The 2019 Atlantic hurricane season is quickly approaching, beginning on June 1st and lasting through the end of November. AccuWeather predicts up to 14 tropical storms, of which seven storms could have the potential to develop to hurricane strength. The devastation from these storms is staggering; storms such as Hurricane Sandy in the Northeast, Hurricane Maria in Puerto Rico and the Caribbean, and Hurricane Harvey in the Southeast and Gulf regions have caused over $260 billion worth of damage between them within the past ten years.
Businesses, now more than ever, are digital enterprises. Your data is essential to running a functioning business, and to be useful to your business, that data needs to be stored, protected, and utilized properly.
Over the past decade, the cloud industry has experienced a significant increase in growth due to a greater awareness of its capabilities and benefits. Businesses are, in increasing numbers, adopting the cloud as the backbone for their network infrastructure and turning away from the traditional physical network infrastructure. New cloud-native applications are constantly being developed as well as tools that optimize legacy applications to make them cloud-compatible.
The number of online data breaches as well as other forms of cybercriminal activity has steadily increased over the past several years. In the months of April, May, and June of 2018, 765 million people worldwide were impacted either directly or indirectly by a data breach. With cyber-attacks occurring once every thirty-nine seconds, the number of people who are impacted by data breaches is expected to increase with each passing year. This is because more businesses are conducting themselves online and poorly secured internet-capable devices are used to connect to computer networks as well as the internet. In addition, cybercriminals have developed more advanced tools for penetrating supposedly secure computer networks. With these tools, cybercriminals are also able to remain undetected for longer periods of time after compromising a computer network.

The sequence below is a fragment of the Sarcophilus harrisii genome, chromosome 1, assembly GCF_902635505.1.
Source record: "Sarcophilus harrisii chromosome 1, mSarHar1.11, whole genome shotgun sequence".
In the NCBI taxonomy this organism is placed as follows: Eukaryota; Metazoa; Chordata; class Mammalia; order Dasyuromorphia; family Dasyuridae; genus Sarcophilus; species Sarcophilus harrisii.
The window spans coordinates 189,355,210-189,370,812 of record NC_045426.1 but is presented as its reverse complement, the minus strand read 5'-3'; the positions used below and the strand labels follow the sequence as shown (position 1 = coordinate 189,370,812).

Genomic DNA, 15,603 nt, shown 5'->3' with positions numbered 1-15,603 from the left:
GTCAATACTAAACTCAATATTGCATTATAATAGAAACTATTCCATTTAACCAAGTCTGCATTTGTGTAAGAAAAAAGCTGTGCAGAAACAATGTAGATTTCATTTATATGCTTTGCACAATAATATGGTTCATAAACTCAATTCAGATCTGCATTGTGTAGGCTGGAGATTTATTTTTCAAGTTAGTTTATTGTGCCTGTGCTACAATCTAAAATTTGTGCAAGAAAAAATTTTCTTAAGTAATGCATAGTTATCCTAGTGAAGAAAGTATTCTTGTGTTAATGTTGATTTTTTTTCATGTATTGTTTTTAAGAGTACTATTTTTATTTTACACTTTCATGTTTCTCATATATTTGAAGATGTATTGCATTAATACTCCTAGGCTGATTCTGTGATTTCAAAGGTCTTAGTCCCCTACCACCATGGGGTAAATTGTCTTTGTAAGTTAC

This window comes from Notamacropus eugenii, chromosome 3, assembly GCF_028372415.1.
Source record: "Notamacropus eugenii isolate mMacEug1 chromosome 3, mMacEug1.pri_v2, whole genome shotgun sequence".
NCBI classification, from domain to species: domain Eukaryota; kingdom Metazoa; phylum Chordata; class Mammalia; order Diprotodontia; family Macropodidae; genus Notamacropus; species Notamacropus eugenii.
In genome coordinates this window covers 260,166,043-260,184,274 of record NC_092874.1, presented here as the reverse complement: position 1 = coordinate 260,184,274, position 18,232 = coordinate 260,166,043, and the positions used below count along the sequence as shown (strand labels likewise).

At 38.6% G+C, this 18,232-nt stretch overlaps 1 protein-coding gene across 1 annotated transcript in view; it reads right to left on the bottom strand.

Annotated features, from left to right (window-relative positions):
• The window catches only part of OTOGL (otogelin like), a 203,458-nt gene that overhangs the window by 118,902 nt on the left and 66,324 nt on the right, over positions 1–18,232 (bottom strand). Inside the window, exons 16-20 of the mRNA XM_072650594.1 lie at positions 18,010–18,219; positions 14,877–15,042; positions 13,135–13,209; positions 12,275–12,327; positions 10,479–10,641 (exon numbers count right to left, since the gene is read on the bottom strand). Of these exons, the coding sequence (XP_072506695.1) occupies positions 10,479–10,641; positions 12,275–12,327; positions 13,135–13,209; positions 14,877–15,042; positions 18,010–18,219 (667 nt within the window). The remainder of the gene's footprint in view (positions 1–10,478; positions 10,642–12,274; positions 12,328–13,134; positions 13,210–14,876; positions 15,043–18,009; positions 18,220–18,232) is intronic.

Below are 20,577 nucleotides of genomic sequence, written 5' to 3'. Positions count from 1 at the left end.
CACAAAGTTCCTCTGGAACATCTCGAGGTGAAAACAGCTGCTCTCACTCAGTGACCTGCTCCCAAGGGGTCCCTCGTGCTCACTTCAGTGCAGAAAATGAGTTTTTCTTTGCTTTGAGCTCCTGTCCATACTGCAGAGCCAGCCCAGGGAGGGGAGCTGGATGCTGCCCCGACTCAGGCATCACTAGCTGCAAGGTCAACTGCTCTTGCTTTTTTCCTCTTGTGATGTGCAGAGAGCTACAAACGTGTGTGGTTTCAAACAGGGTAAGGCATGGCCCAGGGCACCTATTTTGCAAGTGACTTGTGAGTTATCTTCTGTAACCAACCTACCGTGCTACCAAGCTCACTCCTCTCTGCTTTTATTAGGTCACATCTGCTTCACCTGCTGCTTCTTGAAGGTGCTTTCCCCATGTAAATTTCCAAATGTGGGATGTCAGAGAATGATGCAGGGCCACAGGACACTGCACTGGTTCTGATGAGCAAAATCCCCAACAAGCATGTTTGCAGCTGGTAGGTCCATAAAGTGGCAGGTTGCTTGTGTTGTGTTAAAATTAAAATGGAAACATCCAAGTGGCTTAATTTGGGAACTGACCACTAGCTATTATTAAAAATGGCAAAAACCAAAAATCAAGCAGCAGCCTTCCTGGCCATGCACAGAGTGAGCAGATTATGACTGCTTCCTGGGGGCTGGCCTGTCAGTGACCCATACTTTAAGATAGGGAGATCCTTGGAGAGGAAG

There has been a significant rise in the number of data breaches as well as other forms of cybercrime over the past several years as businesses increasingly conduct their transactions online. This jump has been more marked with the increase in popularity of cloud computing and cloud services. The cloud offers more access points for cyber criminals and other malicious actors to breach private networks. As such, businesses spend lots of time and money devising strategies to secure their network and protect their data.
Advances in cloud technology over the past few years have made businesses more willing to ditch their traditional network infrastructure and migrate their applications to the cloud. The ability to easily scale up or down as needed, access data remotely, work flexibly, and save money in the development and maintenance of their technology infrastructure are some of the reasons that businesses have increasingly embraced the cloud. In 2018, the worldwide market for public cloud services was $175.8 billion; this market is projected to increase by 17.3 percent to $206.2 billion in 2019. What does this mean? Cloud adoption is still growing, and growing fast.
Serverless computing is a complete misnomer. No, there is no such thing as true serverless computing. All computing can be traced back to a physical server. Even virtual servers are tied to physical servers via hypervisors. So what do professionals really mean when they talk about serverless computing? They’re really talking about cloud computing. Again, the name is totally misleading.
Data security is a red hot topic and a top of mind concern for all businesses. Small businesses worry about lacking expertise needed to protect data. Just one cyber-attack can put them out of business. Large businesses that deal with millions of personally identifiable information (PII) risk bad publicity, litigation, and significant financial loss due to poor data security. Here are 5 (relatively) easy steps to make your data more secure.
As cloud grows in popularity, so are the ways businesses leverage cloud technology to meet business needs. In an earlier blog, we discussed the difference between public, private, and hybrid cloud strategies. Now, a fourth type of cloud strategy, multi-cloud, is growing in popularity. Often people confuse multi-cloud and hybrid cloud. At first glance, they seem similar, both deploying multiple environments. But here some of the distinct differences between multi-cloud and hybrid cloud:
You probably heard Facebook was down earlier this month. Or, you’ve completely cut yourself out from the world of social media (props to you). Starting around noon last Wednesday, March 13th, almost 2.3 billion people were unable to access Facebook, its apps, and services due to worldwide outages. The downtime lasted about 14 hours, impacting Facebook, Instagram, WhatsApp, Messenger, and other Facebook-owned services. This unplanned downtime had serious ramifications, like a 1.8% drop in the stock price of Facebook, negative publicity, and negative impacts on businesses that use Facebook’s services to be productive. This includes advertisers and people who pay for Facebook services.